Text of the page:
On the evening of Thursday, 16th of February, a vigil was held at Portsmouth Cathedral in memory of our murdered trans sister Brianna Ghey. I was contacted two days earlier and given the opportunity to speak, which I accepted. I arrived about twenty minutes early with a small bunch of tulips and a few tears in my eyes. In reality, I am not great with sad occasions, and I wondered if I would break down. I was met by a lovely lady priest, introduced to the organiser, and sat at the front along with some other speakers. A photographer from the local newspaper silently, reverently took images (picture credit).
Laid in front of all the chairs on the floor was a giant Progress flag, a metal globe to hold candles, a picture of Brianna in a frame, and some flowers.
People just kept coming, and all the chairs quickly filled, so volunteers started placing more chairs (which were stacked at the rear of the Cathedral) out – the vigil started seven minutes late.
Sitting in silence was very peaceful, and albeit I’m no longer a Christian, I must admit I said a silent prayer for Brianna and her family.
To my right, an elderly lady walking with a stick fell whilst negotiating some steps; fortunately, she was being assisted by a priest, and was unhurt.
People of all ages were in attendance – folks likely in their eighties to kids who probably had not reached their tenth birthday. We were invited to light candles, and a long orderly queue formed. I watched a young lad in a wheelchair be assisted to light a candle. He was obviously struggling but equally determined to light a candle on his own.
Numerous speakers spoke in remembrance of Brianna in a vigil like no other I have ever attended, and my words can’t describe what I felt nor what others felt.
But I can tell you what I said.
With love, Steph x
Thank you for coming tonight, and I am very sorry to meet you all in such tragic circumstances.
We mourn the loss of our beautiful trans sister with love and admiration, even though we may not have known her personally. She was a sparkling light for those around her in her daily life and for thousands of young people on social media.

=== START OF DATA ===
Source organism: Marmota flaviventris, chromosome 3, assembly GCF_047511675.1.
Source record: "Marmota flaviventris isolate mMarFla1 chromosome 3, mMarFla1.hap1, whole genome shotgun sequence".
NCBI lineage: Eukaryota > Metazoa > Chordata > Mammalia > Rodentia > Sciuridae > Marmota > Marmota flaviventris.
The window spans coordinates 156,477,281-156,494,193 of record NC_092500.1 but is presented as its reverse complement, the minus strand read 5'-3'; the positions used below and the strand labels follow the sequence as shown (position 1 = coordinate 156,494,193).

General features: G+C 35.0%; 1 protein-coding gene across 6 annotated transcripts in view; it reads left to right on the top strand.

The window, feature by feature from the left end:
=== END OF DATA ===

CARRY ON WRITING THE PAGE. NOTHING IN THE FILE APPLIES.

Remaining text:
Brianna was just 16 years old.
But she knew who she was, what she was doing and where she was going.
She was not just blazing her own path…. but helping so many others who perhaps were struggling with their own gender identity.
And we know in this country that’s a big deal because help for trans kids in relation to medical services is nigh on impossible to access. In these circumstances, Brianna’s support was invaluable.
I remember when I was sixteen years old, I had so many dreams, and I am sure Brianna had dreams too. Dreams that won’t be fulfilled because of a senseless act of violence that appears to have been planned.
Brianna’s family and friends loved her dearly, and they will be affected by her loss for their lifetime – and for sure, within our loving trans community, Brianna will never be forgotten.
But at this saddest of times, can I also ask you to give a thought to those who found Brianna and the medical teams who attended? I would ask you to think of the police officers who somehow had to tell Brianna’s parents that their loving daughter they described as beautiful, witty, hilarious, strong, fearless, one of a kind, was lost to them personally …and indeed to all of humanity.
There are no winners… and one courageous young lady has lost her right to dream.
I want to end with a poem that says it all about people who devote their lives to helping others and the legacy they leave because Brianna has done precisely that.
The life that I have
Is all that I have
And the life that I have
The love that I have
Of the life that I have
Is yours and yours and yours.
A sleep I shall have
A rest I shall have
Yet death will be but a pause
For the peace of my years
In the long green grass
Will be yours and yours and yours.